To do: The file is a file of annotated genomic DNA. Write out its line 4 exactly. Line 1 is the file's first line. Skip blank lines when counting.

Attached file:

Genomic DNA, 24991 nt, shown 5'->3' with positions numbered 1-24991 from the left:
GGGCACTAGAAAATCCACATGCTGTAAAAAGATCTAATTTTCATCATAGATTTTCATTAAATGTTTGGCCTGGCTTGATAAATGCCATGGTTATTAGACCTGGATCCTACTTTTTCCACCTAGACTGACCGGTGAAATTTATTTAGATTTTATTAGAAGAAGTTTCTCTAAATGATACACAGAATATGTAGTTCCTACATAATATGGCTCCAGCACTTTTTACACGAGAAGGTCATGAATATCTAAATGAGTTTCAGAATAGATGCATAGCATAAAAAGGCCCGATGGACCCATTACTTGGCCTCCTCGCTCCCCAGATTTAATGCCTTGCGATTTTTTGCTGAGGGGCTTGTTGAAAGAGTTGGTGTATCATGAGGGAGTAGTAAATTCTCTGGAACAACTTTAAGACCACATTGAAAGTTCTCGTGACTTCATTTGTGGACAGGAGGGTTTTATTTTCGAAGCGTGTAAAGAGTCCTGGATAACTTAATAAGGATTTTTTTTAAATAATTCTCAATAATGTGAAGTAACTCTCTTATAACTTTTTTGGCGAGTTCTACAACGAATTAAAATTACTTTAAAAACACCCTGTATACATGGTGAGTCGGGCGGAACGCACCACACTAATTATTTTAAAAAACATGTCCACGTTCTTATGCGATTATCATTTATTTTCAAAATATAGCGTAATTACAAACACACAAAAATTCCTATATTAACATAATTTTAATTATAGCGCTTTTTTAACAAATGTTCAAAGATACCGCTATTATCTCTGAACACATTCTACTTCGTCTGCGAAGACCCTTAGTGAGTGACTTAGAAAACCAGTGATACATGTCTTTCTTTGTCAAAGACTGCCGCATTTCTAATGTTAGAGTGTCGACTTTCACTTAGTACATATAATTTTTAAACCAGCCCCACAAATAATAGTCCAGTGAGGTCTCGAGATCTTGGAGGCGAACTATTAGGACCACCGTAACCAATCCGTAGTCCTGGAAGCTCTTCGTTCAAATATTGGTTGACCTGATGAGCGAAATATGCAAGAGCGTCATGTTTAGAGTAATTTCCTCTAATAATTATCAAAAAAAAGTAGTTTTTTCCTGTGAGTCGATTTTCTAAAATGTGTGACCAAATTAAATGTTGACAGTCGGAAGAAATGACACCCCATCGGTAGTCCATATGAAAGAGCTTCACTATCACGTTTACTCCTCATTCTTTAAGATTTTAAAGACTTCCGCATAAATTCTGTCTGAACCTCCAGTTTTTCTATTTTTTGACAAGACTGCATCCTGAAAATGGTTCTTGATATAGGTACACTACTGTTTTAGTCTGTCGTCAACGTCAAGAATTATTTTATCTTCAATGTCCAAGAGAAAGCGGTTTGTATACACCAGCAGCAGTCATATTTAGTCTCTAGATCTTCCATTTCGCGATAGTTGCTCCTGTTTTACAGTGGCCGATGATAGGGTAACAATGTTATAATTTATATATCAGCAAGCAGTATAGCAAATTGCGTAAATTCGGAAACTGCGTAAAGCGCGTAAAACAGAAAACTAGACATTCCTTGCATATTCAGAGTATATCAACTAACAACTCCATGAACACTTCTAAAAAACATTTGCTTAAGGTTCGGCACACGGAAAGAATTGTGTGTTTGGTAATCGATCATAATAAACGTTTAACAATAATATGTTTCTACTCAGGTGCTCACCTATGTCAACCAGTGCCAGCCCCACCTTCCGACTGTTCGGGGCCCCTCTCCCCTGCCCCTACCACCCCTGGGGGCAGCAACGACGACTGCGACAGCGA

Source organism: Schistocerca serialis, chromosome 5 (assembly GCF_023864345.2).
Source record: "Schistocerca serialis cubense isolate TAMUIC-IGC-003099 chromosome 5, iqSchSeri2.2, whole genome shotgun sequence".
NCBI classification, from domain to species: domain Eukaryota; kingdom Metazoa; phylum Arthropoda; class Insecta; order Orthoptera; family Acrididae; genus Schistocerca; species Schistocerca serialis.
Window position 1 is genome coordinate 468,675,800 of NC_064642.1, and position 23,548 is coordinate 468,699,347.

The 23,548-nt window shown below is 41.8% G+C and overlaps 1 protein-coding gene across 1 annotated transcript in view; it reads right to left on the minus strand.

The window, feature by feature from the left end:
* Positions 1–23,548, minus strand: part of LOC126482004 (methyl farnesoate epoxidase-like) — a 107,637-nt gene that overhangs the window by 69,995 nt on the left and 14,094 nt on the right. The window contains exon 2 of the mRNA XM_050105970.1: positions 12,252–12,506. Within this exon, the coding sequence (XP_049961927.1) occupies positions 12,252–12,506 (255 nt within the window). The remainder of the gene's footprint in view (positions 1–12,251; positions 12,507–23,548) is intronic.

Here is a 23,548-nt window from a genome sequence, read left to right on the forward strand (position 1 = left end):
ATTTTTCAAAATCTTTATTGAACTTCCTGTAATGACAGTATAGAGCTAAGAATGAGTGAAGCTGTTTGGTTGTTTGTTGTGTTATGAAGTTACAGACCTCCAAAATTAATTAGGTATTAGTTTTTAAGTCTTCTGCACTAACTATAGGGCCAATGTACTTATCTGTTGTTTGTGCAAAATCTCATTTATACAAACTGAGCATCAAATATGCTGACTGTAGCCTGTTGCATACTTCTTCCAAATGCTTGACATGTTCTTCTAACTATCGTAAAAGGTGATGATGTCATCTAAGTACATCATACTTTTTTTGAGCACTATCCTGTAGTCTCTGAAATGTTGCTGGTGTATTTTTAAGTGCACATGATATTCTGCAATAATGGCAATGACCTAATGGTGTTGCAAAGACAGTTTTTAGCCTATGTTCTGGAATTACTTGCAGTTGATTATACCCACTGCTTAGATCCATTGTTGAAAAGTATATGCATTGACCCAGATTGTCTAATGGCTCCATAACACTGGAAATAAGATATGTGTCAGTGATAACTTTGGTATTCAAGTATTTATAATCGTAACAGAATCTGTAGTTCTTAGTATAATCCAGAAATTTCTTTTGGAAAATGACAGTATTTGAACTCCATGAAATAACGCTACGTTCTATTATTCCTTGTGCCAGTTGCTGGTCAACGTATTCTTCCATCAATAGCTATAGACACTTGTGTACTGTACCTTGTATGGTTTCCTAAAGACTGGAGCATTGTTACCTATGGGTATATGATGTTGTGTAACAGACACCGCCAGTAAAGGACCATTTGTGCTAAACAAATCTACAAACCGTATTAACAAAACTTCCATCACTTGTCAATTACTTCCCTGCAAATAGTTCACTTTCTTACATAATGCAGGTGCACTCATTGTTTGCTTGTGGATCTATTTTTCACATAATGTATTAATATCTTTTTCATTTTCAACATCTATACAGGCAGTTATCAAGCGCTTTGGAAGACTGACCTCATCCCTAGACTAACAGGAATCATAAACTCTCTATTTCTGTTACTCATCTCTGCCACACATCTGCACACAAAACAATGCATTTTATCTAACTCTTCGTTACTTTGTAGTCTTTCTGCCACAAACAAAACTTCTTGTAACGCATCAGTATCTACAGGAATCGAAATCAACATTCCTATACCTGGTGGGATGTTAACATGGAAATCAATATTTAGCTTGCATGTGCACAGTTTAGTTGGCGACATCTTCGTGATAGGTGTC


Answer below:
Source record: "Schistocerca serialis cubense isolate TAMUIC-IGC-003099 chromosome 5, iqSchSeri2.2, whole genome shotgun sequence".